How is Qbrexza different from Robinul which has same active ingredient?

The active ingredient for QBREXZA is glycoprronium. As you know, the FDA has not approved any other anticholingerics to treat primary axillary hyperhidrosis. QBREXZA is a single-use medicated prescription cloth approved for topical administration to treat axillary hyperhidrosis.

HHN Translation: Robinul is oral drug, and thus reduces sweat production in general. Qbrexza is more targeted towards underarm region.

How is Qbrexza different from MiraDry in terms of effectiveness, or cost?

QBREXZA was not studied as a comparator to existing treatment options available to patients, including devices such as MiraDry. We have not disclosed the price of QBREXZA but intend to do so prior to the therapy’s availability in October 2018.

HHN Translation: MiraDry works by destroying the sweat producing glands in the underarm region. Qbrexza works by blocking the nerve signals. MiraDry can be permanent cure, while Qbrexza is temporary relief.

What’s the cost of Qbrexza (per use, and on an annual basis)

We have not disclosed the price of QBREXZA but intend to do so prior to the therapy’s availability in October 2018. Dermira is committed to ensuring access to QBREXZA for people who suffer from primary axillary hyperhidrosis.

HHN Translation: Not an answer really. I will update this space once they release more information in pricing.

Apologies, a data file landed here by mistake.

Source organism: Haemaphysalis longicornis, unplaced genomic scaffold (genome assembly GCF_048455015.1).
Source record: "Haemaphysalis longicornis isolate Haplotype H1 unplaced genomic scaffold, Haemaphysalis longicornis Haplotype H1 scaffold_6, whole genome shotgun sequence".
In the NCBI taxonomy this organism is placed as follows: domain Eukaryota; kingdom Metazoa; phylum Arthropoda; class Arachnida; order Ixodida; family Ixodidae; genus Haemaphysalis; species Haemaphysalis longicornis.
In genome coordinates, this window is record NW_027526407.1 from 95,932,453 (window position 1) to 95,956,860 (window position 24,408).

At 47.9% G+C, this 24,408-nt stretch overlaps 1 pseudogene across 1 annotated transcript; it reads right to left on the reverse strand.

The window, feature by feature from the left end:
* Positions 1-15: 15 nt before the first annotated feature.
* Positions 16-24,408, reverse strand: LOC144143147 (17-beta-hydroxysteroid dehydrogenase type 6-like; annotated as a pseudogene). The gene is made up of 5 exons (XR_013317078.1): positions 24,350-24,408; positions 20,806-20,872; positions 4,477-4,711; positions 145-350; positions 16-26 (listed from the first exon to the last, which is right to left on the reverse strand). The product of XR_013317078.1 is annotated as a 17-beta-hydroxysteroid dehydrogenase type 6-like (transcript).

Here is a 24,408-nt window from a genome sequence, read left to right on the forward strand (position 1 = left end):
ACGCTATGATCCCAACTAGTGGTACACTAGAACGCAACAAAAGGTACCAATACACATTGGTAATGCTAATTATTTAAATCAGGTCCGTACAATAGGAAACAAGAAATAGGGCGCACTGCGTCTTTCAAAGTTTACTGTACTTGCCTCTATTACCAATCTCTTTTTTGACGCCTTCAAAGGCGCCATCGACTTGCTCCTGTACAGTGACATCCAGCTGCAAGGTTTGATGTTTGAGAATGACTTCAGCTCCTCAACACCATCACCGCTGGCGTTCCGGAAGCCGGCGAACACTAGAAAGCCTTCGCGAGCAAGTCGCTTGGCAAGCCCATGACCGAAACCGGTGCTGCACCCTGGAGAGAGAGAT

Who can prescribe Qbrexza?

QBREXZA can be prescribed by a licensed healthcare professional who is authorized to write for prescription treatments. For example, this includes dermatologists, pediatricians, primary care physicians and nurse practitioners with prescribing privileges.

What should patients ask their doctors to get Qbrexza prescription?

Patients who believe they may have primary axillary hyperhidrosis should contact their doctor to discuss their symptoms. As you know, the onset for primary axillary hyperhidrosis is during adolescence. In some cases, patients may have been diagnosed at an early age and may have initially sought treatment (but discontinued if the condition did not improve), may be on another treatment (that is providing relief) or could be been managing the condition without any treatment. A dermatologist will be able to help a patient understand if they have primary axillary hyperhidrosis and determine if QBREXZA is right for that patient.

Where can patients get free samples from (if they can)?

Dermira is offering a sampling program for QBREXZA. Doctors can request samples of the therapy from a local Dermira representative or via an online portal.

Is there any special financing plan / discount/ scheme available to reduce cost or to get free samples?

Dermira has not yet announced the price of QBREXZA. We intend to do so prior to the availability of the therapy in October. We are committed to ensuring that patients who need QBREXZA, have access to the therapy. Doctors will be able to offer samples of QBREXZA to their patients.

Availability – is it available pan USA? What about other countries?